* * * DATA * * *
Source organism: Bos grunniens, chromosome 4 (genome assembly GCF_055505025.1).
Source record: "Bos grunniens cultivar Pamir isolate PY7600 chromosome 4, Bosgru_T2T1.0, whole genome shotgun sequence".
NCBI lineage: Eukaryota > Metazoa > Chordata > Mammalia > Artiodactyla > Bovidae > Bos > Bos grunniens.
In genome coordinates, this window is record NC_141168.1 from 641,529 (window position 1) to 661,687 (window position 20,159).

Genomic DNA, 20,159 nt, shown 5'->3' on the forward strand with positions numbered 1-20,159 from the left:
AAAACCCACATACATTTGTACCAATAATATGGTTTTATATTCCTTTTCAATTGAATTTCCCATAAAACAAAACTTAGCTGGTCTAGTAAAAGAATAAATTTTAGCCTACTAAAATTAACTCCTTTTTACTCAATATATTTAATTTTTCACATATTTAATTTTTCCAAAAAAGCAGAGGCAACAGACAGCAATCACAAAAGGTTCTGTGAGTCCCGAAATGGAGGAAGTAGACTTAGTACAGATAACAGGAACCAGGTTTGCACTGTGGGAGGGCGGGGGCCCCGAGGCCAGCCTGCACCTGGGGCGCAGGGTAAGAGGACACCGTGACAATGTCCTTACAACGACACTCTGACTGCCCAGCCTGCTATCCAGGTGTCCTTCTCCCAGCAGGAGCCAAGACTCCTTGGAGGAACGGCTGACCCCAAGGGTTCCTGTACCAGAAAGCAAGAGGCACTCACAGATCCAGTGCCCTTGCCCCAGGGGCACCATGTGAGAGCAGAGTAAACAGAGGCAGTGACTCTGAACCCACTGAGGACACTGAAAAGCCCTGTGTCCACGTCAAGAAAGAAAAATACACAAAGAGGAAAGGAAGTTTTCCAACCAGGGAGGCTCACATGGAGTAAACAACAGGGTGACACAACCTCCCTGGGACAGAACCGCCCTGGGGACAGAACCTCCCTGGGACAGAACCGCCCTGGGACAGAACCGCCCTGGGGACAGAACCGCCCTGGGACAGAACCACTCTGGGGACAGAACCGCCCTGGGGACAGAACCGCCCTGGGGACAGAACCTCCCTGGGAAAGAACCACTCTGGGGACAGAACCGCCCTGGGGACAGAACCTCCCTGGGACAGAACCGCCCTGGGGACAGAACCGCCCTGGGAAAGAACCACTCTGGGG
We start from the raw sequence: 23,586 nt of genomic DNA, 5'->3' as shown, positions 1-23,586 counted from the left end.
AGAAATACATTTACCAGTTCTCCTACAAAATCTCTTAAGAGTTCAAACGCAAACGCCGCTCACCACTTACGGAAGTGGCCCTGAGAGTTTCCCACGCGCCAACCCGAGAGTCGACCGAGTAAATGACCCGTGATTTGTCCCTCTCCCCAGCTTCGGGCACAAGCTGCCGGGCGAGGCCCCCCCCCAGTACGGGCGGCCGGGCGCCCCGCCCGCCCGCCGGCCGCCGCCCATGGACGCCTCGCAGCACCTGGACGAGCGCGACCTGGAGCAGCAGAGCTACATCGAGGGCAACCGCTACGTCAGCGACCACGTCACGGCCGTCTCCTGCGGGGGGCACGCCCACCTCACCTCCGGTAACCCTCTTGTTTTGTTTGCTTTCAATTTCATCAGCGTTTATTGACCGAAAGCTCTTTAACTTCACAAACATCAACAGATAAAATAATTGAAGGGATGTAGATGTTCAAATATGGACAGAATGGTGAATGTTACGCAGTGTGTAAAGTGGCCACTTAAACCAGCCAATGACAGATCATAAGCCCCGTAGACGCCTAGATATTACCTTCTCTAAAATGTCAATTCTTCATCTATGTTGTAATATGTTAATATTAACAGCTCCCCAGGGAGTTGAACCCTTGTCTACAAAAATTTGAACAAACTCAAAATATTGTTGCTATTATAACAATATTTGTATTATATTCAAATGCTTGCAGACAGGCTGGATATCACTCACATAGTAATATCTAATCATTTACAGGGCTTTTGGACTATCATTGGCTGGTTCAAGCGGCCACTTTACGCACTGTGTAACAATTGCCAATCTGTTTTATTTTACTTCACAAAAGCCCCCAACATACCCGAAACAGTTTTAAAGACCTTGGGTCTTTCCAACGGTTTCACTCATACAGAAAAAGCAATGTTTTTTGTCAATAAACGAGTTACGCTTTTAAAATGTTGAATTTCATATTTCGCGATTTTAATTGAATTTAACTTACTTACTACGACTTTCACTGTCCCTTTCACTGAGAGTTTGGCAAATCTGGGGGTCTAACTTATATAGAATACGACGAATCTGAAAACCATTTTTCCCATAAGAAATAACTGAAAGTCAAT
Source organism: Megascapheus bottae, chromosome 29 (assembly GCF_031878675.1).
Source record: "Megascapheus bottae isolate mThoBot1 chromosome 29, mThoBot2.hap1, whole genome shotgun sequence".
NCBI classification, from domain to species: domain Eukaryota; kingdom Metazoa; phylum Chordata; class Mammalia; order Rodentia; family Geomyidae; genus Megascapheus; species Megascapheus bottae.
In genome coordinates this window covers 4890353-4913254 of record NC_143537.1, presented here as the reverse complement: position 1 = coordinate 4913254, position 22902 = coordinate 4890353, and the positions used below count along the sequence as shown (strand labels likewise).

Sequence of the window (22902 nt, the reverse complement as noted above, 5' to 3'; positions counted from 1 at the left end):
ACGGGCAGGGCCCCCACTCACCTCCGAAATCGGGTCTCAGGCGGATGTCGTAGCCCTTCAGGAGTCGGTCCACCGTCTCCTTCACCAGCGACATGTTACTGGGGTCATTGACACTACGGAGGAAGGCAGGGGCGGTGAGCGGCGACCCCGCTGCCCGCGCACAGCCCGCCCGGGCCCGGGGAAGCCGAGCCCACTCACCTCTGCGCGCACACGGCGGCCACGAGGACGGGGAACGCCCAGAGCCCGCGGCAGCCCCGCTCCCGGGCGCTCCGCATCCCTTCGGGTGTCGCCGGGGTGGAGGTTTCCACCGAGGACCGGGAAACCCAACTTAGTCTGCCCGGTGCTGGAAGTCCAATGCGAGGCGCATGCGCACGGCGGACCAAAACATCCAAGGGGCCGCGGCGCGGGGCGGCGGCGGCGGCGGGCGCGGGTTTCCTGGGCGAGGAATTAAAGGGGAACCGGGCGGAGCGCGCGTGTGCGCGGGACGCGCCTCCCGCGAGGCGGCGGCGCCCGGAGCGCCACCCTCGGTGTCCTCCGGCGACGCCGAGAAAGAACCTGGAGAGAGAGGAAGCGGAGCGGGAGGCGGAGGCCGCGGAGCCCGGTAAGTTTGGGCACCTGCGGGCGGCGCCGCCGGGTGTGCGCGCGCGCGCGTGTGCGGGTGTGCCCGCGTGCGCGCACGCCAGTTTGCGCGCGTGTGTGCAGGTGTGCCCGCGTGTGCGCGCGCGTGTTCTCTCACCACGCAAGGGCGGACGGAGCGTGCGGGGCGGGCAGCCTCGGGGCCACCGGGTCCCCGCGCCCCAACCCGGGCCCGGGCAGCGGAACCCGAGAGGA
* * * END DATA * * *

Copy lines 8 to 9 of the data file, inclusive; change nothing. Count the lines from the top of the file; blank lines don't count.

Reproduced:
AGAAATACATTTACCAGTTCTCCTACAAAATCTCTTAAGAGTTCAAACGCAAACGCCGCTCACCACTTACGGAAGTGGCCCTGAGAGTTTCCCACGCGCCAACCCGAGAGTCGACCGAGTAAATGACCCGTGATTTGTCCCTCTCCCCAGCTTCGGGCACAAGCTGCCGGGCGAGGCCCCCCCCCAGTACGGGCGGCCGGGCGCCCCGCCCGCCCGCCGGCCGCCGCCCATGGACGCCTCGCAGCACCTGGACGAGCGCGACCTGGAGCAGCAGAGCTACATCGAGGGCAACCGCTACGTCAGCGACCACGTCACGGCCGTCTCCTGCGGGGGGCACGCCCACCTCACCTCCGGTAACCCTCTTGTTTTGTTTGCTTTCAATTTCATCAGCGTTTATTGACCGAAAGCTCTTTAACTTCACAAACATCAACAGATAAAATAATTGAAGGGATGTAGATGTTCAAATATGGACAGAATGGTGAATGTTACGCAGTGTGTAAAGTGGCCACTTAAACCAGCCAATGACAGATCATAAGCCCCGTAGACGCCTAGATATTACCTTCTCTAAAATGTCAATTCTTCATCTATGTTGTAATATGTTAATATTAACAGCTCCCCAGGGAGTTGAACCCTTGTCTACAAAAATTTGAACAAACTCAAAATATTGTTGCTATTATAACAATATTTGTATTATATTCAAATGCTTGCAGACAGGCTGGATATCACTCACATAGTAATATCTAATCATTTACAGGGCTTTTGGACTATCATTGGCTGGTTCAAGCGGCCACTTTACGCACTGTGTAACAATTGCCAATCTGTTTTATTTTACTTCACAAAAGCCCCCAACATACCCGAAACAGTTTTAAAGACCTTGGGTCTTTCCAACGGTTTCACTCATACAGAAAAAGCAATGTTTTTTGTCAATAAACGAGTTACGCTTTTAAAATGTTGAATTTCATATTTCGCGATTTTAATTGAATTTAACTTACTTACTACGACTTTCACTGTCCCTTTCACTGAGAGTTTGGCAAATCTGGGGGTCTAACTTATATAGAATACGACGAATCTGAAAACCATTTTTCCCATAAGAAATAACTGAAAGTCAAT
Source organism: Megascapheus bottae, chromosome 29 (assembly GCF_031878675.1).